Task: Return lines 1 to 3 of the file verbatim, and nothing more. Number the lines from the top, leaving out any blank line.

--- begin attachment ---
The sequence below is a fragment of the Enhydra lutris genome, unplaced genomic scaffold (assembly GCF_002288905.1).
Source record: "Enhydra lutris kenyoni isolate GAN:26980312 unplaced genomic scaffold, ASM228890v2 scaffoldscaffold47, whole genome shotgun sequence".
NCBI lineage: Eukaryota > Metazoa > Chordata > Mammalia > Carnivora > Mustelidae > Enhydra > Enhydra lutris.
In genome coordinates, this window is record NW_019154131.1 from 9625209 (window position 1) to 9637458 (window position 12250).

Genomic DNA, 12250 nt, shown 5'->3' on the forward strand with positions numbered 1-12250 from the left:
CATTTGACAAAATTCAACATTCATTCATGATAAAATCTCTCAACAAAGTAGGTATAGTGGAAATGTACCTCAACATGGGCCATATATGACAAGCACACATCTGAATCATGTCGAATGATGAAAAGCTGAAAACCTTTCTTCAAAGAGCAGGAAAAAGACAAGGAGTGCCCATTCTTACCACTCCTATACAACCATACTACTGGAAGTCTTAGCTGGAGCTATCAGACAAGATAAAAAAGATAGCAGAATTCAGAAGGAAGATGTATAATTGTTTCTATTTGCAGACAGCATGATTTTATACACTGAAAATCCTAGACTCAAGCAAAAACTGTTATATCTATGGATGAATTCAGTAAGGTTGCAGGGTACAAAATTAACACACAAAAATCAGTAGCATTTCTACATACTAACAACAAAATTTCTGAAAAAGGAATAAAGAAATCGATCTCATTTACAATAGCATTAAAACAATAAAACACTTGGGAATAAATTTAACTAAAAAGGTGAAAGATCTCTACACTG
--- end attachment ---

The sequence below is a fragment of the Enhydra lutris genome, unplaced genomic scaffold (assembly GCF_002288905.1).
Source record: "Enhydra lutris kenyoni isolate GAN:26980312 unplaced genomic scaffold, ASM228890v2 scaffoldscaffold47, whole genome shotgun sequence".
NCBI lineage: Eukaryota > Metazoa > Chordata > Mammalia > Carnivora > Mustelidae > Enhydra > Enhydra lutris.